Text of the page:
This article is also published at The New Arab
The Middle East used to be under the Ottoman Empire whose currency they used until the First World War in 1917 when the empire disintegrated. As a result, the Middle Eastern states, including Palestine, started using other currencies.
Palestine, assigned as a mandate to Great Britain, used the Egyptian pound until 1927, when Britain introduced the Palestinian pound. This pound held the same value as the sterling pound.
After the Israeli occupation, and the declaration of the state of Israel in 1948, the Palestinian pound was replaced with the Israeli lira. In 1980, the lira was replaced with the shekel, and in 1985, the Israeli new shekel was introduced.
Consequently, many younger Palestinians are unaware of the Palestinian pound.
Palestinian schools, in a bid to remind the younger Palestinian generations of their history, hope to introduce the Palestinian pound among their students.
In a meeting with Azzam el Shawa, the Palestine Monetary Authority governor, Sabry Seidam, the education minister said that the coming step hopes to strengthen Palestinian history among students.
“This step holds a lot of national meaning among students, and it is preparing [them] for the independence of Palestine.”
He added, “The Palestinian Ministry of Education focuses on education, offering its support to the Palestinian teacher.”
A number of politicians in the Palestinian National Authority have also hinted on plans which seek to introduce the Palestinian pound officially among Palestinians in the West Bank and Gaza in the coming years. This move requires the cooperation of the Palestinian Monetary Authority, Ministry of Finance and the Ministry of Economy.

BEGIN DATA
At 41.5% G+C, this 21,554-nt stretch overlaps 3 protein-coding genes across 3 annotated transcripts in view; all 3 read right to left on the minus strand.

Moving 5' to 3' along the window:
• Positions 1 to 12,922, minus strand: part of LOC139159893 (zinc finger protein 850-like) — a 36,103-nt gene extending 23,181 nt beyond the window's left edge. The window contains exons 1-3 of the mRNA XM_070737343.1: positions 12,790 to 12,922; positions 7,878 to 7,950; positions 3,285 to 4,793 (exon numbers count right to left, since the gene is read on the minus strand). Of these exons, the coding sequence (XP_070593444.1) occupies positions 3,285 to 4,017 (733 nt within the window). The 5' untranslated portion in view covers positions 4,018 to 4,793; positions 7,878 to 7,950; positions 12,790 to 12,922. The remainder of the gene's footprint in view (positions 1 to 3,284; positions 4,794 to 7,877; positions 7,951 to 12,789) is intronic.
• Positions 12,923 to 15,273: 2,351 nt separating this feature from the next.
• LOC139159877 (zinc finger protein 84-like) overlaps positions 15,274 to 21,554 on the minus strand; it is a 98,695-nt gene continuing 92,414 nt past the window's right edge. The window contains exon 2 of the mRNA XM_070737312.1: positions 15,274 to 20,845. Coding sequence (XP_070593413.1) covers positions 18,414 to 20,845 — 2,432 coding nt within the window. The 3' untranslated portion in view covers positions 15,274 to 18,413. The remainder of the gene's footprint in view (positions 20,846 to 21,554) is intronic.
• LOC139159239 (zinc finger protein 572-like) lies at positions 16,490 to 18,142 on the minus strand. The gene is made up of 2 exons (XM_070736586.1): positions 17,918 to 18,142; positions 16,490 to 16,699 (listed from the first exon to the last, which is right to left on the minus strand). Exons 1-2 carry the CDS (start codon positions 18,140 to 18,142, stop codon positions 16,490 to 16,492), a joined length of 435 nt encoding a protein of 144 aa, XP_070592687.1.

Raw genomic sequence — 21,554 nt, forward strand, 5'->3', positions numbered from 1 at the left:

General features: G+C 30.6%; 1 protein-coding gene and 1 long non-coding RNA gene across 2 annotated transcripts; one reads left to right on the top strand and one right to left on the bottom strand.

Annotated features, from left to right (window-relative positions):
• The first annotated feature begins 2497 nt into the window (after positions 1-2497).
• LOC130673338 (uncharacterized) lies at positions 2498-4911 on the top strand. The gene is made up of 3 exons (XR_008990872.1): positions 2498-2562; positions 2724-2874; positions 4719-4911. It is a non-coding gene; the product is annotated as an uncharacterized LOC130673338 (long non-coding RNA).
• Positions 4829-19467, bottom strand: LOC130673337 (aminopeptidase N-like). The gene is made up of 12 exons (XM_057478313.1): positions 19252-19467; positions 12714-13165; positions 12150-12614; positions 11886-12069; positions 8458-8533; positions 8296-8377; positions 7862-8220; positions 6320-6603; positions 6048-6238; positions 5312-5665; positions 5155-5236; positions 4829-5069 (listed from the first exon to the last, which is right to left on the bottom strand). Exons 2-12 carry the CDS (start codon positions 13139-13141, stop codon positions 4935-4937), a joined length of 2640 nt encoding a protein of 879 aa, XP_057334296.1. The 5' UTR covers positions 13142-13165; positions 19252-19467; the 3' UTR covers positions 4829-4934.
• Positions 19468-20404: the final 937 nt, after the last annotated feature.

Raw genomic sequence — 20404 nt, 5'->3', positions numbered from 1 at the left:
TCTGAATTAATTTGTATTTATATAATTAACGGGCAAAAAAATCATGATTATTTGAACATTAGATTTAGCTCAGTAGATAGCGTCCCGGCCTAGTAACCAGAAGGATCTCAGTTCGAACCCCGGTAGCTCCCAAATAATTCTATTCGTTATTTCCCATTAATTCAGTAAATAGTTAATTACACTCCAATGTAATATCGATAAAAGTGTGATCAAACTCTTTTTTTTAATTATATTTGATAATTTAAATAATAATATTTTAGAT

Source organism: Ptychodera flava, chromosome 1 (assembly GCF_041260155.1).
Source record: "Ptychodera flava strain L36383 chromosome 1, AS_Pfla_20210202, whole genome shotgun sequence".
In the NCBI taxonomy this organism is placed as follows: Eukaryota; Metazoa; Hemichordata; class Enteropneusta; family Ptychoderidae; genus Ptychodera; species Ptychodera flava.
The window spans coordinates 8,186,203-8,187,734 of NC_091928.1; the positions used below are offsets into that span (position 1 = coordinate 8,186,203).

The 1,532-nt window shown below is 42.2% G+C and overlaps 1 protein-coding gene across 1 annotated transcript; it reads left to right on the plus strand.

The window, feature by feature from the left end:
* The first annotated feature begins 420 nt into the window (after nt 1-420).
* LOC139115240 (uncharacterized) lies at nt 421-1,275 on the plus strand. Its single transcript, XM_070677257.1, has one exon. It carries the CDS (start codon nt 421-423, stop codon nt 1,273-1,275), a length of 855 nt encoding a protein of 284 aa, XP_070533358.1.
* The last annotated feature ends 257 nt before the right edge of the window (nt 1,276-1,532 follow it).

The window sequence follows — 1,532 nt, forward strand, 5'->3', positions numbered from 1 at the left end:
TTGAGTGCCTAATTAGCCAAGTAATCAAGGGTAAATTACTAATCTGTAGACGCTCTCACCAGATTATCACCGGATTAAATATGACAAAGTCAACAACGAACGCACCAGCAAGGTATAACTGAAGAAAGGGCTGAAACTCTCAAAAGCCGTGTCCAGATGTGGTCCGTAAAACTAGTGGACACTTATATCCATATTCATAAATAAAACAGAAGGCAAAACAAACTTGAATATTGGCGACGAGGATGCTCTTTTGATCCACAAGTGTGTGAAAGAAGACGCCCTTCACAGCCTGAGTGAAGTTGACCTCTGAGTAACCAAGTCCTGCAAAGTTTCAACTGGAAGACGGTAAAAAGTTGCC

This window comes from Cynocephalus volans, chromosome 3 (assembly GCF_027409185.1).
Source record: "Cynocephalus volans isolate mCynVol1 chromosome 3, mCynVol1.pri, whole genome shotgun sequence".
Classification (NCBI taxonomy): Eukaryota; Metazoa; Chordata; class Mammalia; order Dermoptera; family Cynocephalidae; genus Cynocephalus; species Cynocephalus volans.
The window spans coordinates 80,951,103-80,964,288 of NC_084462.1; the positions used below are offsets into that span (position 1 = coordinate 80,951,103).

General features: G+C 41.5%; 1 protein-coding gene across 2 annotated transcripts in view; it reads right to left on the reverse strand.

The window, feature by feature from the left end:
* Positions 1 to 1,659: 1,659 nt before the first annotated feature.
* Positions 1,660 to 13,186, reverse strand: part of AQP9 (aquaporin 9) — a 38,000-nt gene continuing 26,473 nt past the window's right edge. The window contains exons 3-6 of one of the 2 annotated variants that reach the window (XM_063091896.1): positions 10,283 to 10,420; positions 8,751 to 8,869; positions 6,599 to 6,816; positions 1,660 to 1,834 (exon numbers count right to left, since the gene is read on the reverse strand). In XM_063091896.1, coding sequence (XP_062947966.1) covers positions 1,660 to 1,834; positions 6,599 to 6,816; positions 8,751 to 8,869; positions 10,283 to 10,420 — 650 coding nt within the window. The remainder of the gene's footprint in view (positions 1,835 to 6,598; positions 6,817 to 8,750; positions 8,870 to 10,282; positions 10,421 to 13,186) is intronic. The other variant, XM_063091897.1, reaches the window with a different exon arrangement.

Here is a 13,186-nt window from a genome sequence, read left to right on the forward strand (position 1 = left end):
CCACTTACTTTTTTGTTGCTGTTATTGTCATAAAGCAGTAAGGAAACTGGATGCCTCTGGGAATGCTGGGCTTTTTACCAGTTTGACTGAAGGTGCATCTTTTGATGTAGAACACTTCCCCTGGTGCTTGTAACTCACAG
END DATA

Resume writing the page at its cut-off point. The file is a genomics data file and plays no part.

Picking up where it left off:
Commenting, the general manager of economic policies in the Ministry of Economy, Azmy Abdulrahman, said that there are no real plans for using a new currency in Palestine and statements by politicians are only words, adding, “a new currency with no economic basis is a crisis”
However, the Ministry of Economy said that it has the ready-to-use policies for the new currency, and is waiting for a political decision to begin. They added however, that disruptions in the Palestinian Authority need to be fixed before a new currency is introduced.
Furthermore, article 22 in the Protocol on Economic Relations (Paris Protocol 1994) states that Palestinians have the right to have their own currency beside other available currencies.
Meanwhile, halting the use of the new Israeli shekel means stopping many of the economic processes that depend on the Israeli currency. Palestinian decision makers must take all of this into consideration. Moreover, having a new currency needs a Palestinian central bank that can take care of all incoming currency and current economic processes being taken care by the Israeli central bank.
Decision makers will also need to ensure that the currency is able to compete with others.
Dr. Yasser Shaheen, a Palestinian economist, believes that having a new currency can happen gradually without abandoning the Israeli shekel.
Some Palestinian economists and analysts, including Shaheen, think that the Israeli authorities might attempt to block the Palestinians from using their pound by closing the crossings between the Palestinian cities.
“A new currency is not easy without mutual understanding between the Palestinians and the Israelis,” Shaheen explained.